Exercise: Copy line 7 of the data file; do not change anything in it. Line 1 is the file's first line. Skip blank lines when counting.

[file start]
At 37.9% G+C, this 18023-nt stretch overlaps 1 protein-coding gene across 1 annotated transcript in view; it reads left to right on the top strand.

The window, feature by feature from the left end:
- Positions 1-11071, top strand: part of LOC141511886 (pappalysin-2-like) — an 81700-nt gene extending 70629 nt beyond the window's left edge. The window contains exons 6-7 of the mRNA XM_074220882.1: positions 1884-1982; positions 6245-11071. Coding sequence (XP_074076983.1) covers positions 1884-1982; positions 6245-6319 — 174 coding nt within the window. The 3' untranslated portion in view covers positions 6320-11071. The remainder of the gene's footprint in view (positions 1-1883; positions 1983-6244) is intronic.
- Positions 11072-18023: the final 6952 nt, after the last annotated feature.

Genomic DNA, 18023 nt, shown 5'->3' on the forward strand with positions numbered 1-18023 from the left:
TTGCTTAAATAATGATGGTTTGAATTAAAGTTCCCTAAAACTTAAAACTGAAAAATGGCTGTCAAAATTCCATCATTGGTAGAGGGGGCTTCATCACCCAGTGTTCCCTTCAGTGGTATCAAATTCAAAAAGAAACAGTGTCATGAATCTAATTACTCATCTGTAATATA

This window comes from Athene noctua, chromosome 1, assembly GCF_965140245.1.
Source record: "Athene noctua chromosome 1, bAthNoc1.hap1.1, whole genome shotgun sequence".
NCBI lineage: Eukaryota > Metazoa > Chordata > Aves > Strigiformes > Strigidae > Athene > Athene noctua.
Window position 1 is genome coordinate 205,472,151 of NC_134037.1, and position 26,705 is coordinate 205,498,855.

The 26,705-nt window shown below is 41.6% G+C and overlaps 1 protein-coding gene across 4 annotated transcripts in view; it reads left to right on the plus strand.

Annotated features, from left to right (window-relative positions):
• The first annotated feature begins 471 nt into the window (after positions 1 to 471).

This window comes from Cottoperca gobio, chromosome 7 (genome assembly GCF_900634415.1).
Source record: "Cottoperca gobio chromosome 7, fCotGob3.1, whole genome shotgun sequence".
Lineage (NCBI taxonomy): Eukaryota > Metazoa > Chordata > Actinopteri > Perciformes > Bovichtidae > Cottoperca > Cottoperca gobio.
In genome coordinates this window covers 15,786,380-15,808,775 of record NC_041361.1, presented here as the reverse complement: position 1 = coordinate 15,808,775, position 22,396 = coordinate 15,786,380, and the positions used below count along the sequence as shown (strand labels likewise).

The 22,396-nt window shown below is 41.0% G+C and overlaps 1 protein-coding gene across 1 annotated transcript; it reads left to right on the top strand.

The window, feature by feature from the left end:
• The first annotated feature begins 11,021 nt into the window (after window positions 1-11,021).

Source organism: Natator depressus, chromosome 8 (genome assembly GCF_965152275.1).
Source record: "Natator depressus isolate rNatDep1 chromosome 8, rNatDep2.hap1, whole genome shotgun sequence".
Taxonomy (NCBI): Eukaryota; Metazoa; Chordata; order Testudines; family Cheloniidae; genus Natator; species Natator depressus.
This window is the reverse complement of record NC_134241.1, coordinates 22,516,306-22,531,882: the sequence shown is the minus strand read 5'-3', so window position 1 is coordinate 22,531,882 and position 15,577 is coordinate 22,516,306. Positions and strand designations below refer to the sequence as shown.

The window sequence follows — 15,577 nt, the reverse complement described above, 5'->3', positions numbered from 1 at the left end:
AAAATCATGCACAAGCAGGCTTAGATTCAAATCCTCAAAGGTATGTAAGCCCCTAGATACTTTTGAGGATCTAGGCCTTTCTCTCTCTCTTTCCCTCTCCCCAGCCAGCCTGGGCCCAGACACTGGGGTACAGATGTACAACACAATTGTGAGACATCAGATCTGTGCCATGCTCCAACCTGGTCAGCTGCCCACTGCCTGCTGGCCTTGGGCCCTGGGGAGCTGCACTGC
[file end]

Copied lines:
This window comes from Athene noctua, chromosome 1, assembly GCF_965140245.1.